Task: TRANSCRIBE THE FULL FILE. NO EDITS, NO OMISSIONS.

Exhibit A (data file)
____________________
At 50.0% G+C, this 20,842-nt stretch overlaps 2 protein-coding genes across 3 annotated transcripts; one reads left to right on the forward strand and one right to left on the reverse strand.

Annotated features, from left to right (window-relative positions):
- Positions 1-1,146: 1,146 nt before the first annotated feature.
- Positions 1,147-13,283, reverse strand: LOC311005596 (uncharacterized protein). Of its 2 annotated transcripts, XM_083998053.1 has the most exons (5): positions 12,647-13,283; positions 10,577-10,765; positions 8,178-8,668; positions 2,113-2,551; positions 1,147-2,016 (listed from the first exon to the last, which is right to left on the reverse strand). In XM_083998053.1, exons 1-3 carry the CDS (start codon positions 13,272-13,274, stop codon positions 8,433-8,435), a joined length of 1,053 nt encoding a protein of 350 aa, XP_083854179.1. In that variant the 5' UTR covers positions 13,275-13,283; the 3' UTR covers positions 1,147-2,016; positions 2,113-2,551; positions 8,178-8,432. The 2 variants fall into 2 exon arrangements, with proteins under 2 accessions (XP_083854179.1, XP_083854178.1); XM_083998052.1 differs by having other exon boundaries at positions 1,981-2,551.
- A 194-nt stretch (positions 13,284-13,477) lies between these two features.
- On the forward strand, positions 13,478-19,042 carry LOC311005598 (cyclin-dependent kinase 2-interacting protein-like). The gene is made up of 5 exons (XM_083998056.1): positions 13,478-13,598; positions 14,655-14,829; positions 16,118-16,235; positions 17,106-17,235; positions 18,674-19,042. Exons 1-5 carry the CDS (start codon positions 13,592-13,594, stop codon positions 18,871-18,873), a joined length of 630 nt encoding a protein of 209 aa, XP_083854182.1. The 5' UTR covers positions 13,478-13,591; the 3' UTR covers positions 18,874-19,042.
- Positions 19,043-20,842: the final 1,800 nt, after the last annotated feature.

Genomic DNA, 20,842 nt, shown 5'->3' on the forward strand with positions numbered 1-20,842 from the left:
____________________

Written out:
At 50.0% G+C, this 20,842-nt stretch overlaps 2 protein-coding genes across 3 annotated transcripts; one reads left to right on the forward strand and one right to left on the reverse strand.

Annotated features, from left to right (window-relative positions):
- Positions 1-1,146: 1,146 nt before the first annotated feature.
- Positions 1,147-13,283, reverse strand: LOC311005596 (uncharacterized protein). Of its 2 annotated transcripts, XM_083998053.1 has the most exons (5): positions 12,647-13,283; positions 10,577-10,765; positions 8,178-8,668; positions 2,113-2,551; positions 1,147-2,016 (listed from the first exon to the last, which is right to left on the reverse strand). In XM_083998053.1, exons 1-3 carry the CDS (start codon positions 13,272-13,274, stop codon positions 8,433-8,435), a joined length of 1,053 nt encoding a protein of 350 aa, XP_083854179.1. In that variant the 5' UTR covers positions 13,275-13,283; the 3' UTR covers positions 1,147-2,016; positions 2,113-2,551; positions 8,178-8,432. The 2 variants fall into 2 exon arrangements, with proteins under 2 accessions (XP_083854179.1, XP_083854178.1); XM_083998052.1 differs by having other exon boundaries at positions 1,981-2,551.
- A 194-nt stretch (positions 13,284-13,477) lies between these two features.
- On the forward strand, positions 13,478-19,042 carry LOC311005598 (cyclin-dependent kinase 2-interacting protein-like). The gene is made up of 5 exons (XM_083998056.1): positions 13,478-13,598; positions 14,655-14,829; positions 16,118-16,235; positions 17,106-17,235; positions 18,674-19,042. Exons 1-5 carry the CDS (start codon positions 13,592-13,594, stop codon positions 18,871-18,873), a joined length of 630 nt encoding a protein of 209 aa, XP_083854182.1. The 5' UTR covers positions 13,478-13,591; the 3' UTR covers positions 18,874-19,042.
- Positions 19,043-20,842: the final 1,800 nt, after the last annotated feature.

Genomic DNA, 20,842 nt, shown 5'->3' on the forward strand with positions numbered 1-20,842 from the left: